(On Cable TV, December 2018) In the running for the title of the greatest clip show ever made, That’s Entertainment! does have the advantage of great source material to draw from: nothing less than the heydays of MGM musicals, featuring greats such as Fred Astaire, Gene Kelly and so many others that it would be exhausting to list them all. Various stars such as James Stewart, Bing Crosby and Elizabeth Taylor introduce some of the archival segments. Helmed by writer/director Jack Haley Jr. from MGM’s library extensive library, the film is a pure celebration of musicals as an art form, and of MGM as a powerhouse studio. Ironically, the film also acts as a tombstone for the classical MGM—filmed on the studio’s backlot, That’s Entertainment! presents the MGM studios right after they were sold off to finance the studio’s debts. As a result, the backdrop behind the presenters is decrepit, rusted, faded, overgrown with weeds, showing Hollywood’s past grandeur in a documentary fashion. The contrast between that and the clip shows is astounding, as we get a quick greatest hits of MGM’s most memorable numbers and fascinating segments about Astaire, Kelly, Esther Williams and Judy Garland. That’s Entertainment! is an absolutely fascinating film, and it deserves its enduring popularity—TCM even used it, along with its sequels, as a perfect lead in to the New Year’s Eve celebrations. Now, I want a good affordable copy of it on Blu-Ray.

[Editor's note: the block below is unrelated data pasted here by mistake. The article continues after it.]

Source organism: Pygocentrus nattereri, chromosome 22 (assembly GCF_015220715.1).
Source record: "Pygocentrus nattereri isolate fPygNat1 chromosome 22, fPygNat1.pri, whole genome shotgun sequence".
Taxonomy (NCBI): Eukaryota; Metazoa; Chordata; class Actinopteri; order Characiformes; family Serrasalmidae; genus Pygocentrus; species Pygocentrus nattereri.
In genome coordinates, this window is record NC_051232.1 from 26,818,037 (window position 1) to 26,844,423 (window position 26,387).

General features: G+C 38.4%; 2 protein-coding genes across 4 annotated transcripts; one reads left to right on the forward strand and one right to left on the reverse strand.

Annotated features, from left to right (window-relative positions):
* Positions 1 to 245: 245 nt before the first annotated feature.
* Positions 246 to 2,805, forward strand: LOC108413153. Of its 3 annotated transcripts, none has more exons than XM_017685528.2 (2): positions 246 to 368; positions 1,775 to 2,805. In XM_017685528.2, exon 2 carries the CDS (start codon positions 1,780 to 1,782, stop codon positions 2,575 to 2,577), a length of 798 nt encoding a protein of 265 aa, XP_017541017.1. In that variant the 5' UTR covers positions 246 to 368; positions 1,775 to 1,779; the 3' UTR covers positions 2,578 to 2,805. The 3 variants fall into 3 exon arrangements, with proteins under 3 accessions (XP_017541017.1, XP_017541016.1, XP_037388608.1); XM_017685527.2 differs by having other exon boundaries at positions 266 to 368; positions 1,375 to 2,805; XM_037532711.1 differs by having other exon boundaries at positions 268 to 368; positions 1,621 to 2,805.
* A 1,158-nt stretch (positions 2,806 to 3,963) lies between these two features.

(On Cable TV, December 2018) A good musical comedy is timeless, and Easter Parade is better than most. Here we have Fred Astaire as a Broadway singer pairing up with a young singing sensation played by Judy Garland in an effort to make his ex-partner (on-and-off-stage) jealous. That’s really an excuse to string along musical numbers, of course, and Easter Parade plays that game well. Astaire is in fine form, MGM’s Freed unit was near the top of its game and few expenses were spared along the way. I’d like it a lot better if Judy Garland and Ann Miller (who plays the ex-partner) switched roles, but I seem to be in the minority in my overall lack of enthusiasm for Garland. Still, Miller gets at least one good solo number (“Shaking the Blues Away”) and it’s fun to see her as the romantic antagonist. The film’s by-the-numbers plotting lets the musical numbers shine through: the highlights include the Astaire/Garland comedic “We’re a Couple of Swells”, but especially the Astaire number “Steppin’ Out with My Baby”, which mixed optical trickery to show Astaire’s dance moves in slow motion. The early-1910s Manhattan atmosphere is convincing, with all the stops pulled out for the title end number. Astaire, like in most of his movies, is too old for his co-star, but then again which woman, no matter her age, could keep up with his dance moves? Worth watching at any time of the year, Easter Parade is among the best of the MGM musicals, and remains a minor landmark in Astaire, Garland or Miller’s careers.